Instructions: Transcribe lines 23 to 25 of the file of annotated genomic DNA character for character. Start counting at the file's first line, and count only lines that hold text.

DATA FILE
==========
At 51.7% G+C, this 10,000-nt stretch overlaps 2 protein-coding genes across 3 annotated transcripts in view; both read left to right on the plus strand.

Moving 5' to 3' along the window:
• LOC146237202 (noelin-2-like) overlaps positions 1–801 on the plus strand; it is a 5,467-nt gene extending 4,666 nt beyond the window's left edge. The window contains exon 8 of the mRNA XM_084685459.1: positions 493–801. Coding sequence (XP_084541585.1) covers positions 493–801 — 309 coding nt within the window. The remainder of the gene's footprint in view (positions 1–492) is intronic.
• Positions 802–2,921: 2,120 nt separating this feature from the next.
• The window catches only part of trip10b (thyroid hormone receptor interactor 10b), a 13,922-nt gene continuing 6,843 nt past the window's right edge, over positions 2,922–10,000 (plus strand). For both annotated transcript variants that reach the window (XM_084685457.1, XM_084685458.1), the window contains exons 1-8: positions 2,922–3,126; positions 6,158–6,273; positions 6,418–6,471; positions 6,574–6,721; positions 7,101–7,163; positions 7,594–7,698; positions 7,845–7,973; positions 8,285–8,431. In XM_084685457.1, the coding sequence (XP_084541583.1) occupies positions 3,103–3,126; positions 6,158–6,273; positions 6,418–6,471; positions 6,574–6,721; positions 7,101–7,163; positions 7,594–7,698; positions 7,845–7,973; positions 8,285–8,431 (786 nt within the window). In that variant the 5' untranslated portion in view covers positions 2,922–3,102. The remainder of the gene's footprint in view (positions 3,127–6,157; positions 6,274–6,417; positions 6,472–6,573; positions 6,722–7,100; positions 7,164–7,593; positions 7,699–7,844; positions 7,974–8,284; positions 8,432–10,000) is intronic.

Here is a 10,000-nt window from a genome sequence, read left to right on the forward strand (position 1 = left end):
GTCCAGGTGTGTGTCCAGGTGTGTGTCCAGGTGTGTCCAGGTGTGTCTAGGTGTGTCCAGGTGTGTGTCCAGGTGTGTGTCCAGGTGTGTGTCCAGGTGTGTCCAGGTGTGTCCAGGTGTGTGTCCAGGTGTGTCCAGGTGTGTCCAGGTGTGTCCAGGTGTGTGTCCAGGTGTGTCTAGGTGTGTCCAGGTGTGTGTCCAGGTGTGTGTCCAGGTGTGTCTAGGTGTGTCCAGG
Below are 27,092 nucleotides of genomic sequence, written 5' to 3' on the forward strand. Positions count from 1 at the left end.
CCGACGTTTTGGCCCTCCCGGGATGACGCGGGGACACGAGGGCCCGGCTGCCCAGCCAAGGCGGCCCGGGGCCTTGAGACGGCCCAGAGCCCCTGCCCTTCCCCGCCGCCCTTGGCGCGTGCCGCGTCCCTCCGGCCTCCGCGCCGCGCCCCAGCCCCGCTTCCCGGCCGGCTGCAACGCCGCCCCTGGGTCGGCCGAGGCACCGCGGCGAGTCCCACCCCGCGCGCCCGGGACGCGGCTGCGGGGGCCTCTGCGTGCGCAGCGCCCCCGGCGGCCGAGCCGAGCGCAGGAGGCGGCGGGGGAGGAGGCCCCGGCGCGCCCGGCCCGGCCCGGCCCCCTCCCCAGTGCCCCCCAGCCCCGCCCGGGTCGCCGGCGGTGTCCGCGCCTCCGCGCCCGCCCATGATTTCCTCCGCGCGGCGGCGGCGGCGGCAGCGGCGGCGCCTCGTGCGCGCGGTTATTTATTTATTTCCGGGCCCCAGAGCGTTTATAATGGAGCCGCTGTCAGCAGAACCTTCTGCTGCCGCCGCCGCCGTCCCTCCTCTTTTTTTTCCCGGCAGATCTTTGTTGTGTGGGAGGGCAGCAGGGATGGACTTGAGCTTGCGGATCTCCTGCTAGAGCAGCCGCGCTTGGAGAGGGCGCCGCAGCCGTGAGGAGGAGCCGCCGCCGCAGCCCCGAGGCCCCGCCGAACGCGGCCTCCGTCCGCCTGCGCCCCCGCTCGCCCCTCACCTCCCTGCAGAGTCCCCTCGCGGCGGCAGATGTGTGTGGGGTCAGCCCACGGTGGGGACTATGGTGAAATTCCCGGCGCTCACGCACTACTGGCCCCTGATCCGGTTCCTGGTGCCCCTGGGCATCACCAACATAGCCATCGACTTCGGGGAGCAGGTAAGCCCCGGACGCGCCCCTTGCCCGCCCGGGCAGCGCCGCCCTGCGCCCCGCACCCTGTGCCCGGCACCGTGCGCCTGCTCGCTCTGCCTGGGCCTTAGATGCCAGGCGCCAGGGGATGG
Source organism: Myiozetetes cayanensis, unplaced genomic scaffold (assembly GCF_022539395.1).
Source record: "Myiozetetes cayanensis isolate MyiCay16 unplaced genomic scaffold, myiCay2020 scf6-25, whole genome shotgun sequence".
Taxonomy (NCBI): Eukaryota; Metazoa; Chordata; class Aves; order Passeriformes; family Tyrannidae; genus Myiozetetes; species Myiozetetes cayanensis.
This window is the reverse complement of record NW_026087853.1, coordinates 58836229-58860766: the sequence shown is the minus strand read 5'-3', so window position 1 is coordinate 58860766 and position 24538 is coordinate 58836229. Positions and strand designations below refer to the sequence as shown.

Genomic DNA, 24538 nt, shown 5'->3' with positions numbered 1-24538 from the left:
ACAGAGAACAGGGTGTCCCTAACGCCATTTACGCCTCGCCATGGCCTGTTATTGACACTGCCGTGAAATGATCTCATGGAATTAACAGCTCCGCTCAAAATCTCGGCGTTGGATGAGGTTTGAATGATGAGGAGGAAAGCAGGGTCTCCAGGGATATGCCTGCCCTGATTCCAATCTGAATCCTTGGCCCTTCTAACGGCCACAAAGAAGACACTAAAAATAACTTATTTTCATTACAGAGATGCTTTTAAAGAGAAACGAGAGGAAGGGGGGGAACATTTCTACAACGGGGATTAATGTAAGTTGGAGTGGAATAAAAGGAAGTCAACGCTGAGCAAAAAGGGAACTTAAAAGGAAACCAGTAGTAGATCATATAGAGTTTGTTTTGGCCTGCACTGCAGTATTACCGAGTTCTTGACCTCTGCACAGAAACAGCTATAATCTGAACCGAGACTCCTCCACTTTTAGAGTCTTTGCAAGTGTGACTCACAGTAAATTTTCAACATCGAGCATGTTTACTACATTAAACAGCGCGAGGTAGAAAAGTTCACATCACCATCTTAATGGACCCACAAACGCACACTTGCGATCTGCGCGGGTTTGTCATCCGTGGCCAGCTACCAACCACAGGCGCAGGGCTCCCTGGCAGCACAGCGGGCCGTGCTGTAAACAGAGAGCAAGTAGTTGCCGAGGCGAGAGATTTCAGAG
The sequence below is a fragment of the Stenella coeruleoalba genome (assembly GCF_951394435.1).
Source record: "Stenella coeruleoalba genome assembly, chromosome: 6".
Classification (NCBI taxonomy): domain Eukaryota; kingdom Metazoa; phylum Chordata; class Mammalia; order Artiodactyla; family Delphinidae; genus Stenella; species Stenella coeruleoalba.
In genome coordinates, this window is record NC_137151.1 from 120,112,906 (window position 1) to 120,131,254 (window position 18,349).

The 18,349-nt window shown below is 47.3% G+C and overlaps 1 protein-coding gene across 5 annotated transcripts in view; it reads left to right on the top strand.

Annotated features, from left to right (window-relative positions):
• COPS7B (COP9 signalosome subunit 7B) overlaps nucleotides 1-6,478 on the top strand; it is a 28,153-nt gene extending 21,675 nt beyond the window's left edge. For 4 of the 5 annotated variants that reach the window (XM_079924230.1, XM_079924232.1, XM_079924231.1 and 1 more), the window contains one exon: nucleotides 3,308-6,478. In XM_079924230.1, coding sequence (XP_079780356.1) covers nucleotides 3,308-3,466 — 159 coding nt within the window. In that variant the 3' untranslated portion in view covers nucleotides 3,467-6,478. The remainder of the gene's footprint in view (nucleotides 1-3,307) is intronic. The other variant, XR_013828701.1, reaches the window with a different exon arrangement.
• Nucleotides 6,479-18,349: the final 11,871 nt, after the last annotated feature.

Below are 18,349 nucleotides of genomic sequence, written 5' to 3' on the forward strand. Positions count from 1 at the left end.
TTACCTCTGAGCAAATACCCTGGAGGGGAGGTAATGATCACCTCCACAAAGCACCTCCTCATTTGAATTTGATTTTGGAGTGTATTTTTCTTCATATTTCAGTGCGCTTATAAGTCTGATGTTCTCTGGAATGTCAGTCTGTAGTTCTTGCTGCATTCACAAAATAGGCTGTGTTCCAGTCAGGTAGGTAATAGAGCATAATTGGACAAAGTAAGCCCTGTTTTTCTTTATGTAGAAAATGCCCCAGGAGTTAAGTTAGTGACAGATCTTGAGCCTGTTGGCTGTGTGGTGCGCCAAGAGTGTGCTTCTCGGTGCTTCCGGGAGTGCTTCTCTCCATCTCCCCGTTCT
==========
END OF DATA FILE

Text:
• Nucleotides 6,479-18,349: the final 11,871 nt, after the last annotated feature.

Below are 18,349 nucleotides of genomic sequence, written 5' to 3' on the forward strand. Positions count from 1 at the left end.
TTACCTCTGAGCAAATACCCTGGAGGGGAGGTAATGATCACCTCCACAAAGCACCTCCTCATTTGAATTTGATTTTGGAGTGTATTTTTCTTCATATTTCAGTGCGCTTATAAGTCTGATGTTCTCTGGAATGTCAGTCTGTAGTTCTTGCTGCATTCACAAAATAGGCTGTGTTCCAGTCAGGTAGGTAATAGAGCATAATTGGACAAAGTAAGCCCTGTTTTTCTTTATGTAGAAAATGCCCCAGGAGTTAAGTTAGTGACAGATCTTGAGCCTGTTGGCTGTGTGGTGCGCCAAGAGTGTGCTTCTCGGTGCTTCCGGGAGTGCTTCTCTCCATCTCCCCGTTCT